Estate planning is one of those things everyone has on their to-do list, but rarely do we get to do it! We never seem to have time to get to it. As a busy parent, you do things every day to protect your children and their future, you ensure they eat the right food, finish their homework and get enough rest at night.
Planning for their future by putting together an estate plan is also important – only you can take this step to protect your assets and your children.
The process may seem daunting, especially with everything else on your plate, but we’ve devised a way to streamline it and make it easier to manage, even for a busy parent like you!
These 16 easy steps will catapult you through the assessment and organization of your estate so you can maximize the value of your time with your estate planning attorney.
1-Create a list of all of your financial accounts – don’t forget your online access details.
How many of us have all of our financial accounts organized on a spreadsheet?
Hardly anyone, what parent has time to organize this?
Most of us just “know” what accounts we have but have no centralized place with the accounts, account numbers, access details and contact information.
This is going to be one of the first questions your estate planning attorney asks you, so take some time now to put together a list of your accounts, how to access them and the balances. Don’t forget to include any retirement accounts, pensions or veteran’s benefits. Remember, Social Security and Medicare/Medicaid planning will come into play as well.
Go to your computer, open a new document and write list of all of your financial accounts, including checking and savings accounts, brokerage accounts, investment accounts, retirement accounts, health savings accounts, life insurance plans, educational savings plans (like 529 plans), anything you can possibly think of that has to do with your financial situation.
Make sure to include website URLs, usernames, and passwords for any accounts that may be accessed online. Save and secure the document with a password you can share with your estate planning attorney.
2-Safeguard your digital future with a document giving email and social media account access.
Should your email and social media accounts be part of your estate planning? What about your photo sharing sites? Your computer? Absolutely. Your children will certainly want these, for their own memories and for family history.
Your Facebook account, while a good way to pass the time while you are waiting for your kids at their activities, is also a record of your life, your personality and your day to day living. These can be treasured memories for children, especially as they become parents themselves and look back on YouTube videos of their first steps or first words. Many social media sites will also memorialize a user’s account or can be set up to send out a notification of your death so that the news will reach your digital friends as well as your real life friends.
Just like your financial accounts, write down an inventory of what online accounts you have, what hardware you have and how to access these accounts.
Remember to include mobile devices like your smartphone and tablet, and any cloud-based storage or backup sites.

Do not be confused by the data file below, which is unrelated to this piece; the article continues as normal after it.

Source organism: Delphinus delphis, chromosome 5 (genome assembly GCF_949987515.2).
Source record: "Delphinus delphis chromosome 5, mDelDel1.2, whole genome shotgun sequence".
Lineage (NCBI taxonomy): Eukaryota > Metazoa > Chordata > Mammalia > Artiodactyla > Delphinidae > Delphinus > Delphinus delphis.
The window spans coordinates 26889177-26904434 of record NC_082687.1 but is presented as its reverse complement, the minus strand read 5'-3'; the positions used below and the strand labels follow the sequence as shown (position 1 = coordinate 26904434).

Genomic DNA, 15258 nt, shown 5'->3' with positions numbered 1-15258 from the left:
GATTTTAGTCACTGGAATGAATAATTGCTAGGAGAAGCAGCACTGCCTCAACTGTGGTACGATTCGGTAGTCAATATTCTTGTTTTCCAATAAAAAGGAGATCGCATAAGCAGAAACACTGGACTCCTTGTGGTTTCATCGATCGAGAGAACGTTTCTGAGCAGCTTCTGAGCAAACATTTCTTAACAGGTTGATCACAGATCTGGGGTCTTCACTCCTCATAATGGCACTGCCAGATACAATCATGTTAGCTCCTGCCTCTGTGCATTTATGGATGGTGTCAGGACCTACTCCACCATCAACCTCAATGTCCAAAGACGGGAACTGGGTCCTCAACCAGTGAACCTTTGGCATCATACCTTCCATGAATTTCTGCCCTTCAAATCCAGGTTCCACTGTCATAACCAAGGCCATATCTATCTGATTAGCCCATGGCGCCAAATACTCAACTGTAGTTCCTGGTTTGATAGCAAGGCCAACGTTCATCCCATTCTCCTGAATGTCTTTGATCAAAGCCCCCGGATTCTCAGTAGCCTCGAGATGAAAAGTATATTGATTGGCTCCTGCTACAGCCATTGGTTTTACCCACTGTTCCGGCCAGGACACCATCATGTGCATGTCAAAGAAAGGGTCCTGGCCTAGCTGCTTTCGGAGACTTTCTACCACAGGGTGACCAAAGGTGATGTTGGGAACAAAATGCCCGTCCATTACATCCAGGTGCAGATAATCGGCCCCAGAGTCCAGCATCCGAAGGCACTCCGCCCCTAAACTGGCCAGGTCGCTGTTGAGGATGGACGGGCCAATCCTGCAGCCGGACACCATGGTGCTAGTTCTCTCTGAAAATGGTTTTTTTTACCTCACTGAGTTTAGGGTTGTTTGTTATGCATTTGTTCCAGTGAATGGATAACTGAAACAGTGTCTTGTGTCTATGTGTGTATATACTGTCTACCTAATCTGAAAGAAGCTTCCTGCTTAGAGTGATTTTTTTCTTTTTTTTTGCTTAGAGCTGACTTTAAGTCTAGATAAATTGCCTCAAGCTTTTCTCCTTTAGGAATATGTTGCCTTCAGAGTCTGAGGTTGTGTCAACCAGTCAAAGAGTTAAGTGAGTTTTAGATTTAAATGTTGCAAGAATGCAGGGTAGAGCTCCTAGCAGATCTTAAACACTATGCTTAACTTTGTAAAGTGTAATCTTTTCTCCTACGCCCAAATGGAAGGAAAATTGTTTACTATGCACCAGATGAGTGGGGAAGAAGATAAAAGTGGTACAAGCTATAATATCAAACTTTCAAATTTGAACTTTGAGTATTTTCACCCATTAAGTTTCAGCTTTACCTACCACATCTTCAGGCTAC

3-Gather all of your property documentation in one place.
You probably already assumed this one, but gather all of your property documentation in one place. That means pull it out of the boxes in the garage, the attic and the bank. Titles, deeds, liens, mortgage documents, put it all together for your estate planning attorney.
This isn’t a list, these are the physical documents, so grab a folder or an envelope to carry things in.
Don’t forget to include your home, vehicles, any boats or recreational vehicles and any land you may own.
For Social Security or Medicare and Medicaid planning purposes, include benefit statements from the Social Security Administration. Any property you have amassed should go in this folder. If you can’t find the property documents, contact the local authority or lien holder.
4-Account for all of your debts and assets to avoid unclaimed stocks and bonds.
Just a warning – this is going to be time-consuming – but doing so now will make things much easier for your children. I know, you are thinking, who has time for this? But, remember that when you are no longer with your children your estate is going to have to pay down your debts first before allocating their inheritance.
Don’t make your children guess what you owe or what is owed to your estate.
This is a real headache and an additional stressor for your children. So grab a pen or your list making app and start a comprehensive list by including any stock and bonds you have purchased or those that may have been purchased in your name when you were a child.
Ask older relatives if you don’t know. Then move on to your current debts and assets. We often overlook long matured government savings bonds and things like that which have sat in a drawer for the last two decades!
5-Gather and store all of your most important personal documents in a safe place.
I know — you are thinking this is the most obvious of the entire list, but so many people forget to include personal documents in their estate planning preparations!
Beyond identity documents like birth certificates and marriage certificates, think about loan payoff documents, income tax returns, social security cards, military discharge paperwork, warranties, anything that you received and thought, “Oh, I should keep that!”
Now is the time to find it and ask your estate planning attorney where it is best to store these items for safe keeping.
6-Protect your family history by safely storing records and heirlooms.
Here’s where things get a little personal. Your family history is the most important thing you can give your children – it is their identity.
Put together journals, diaries, scrapbooks, baby books, all of those personal items that record the important things in your life.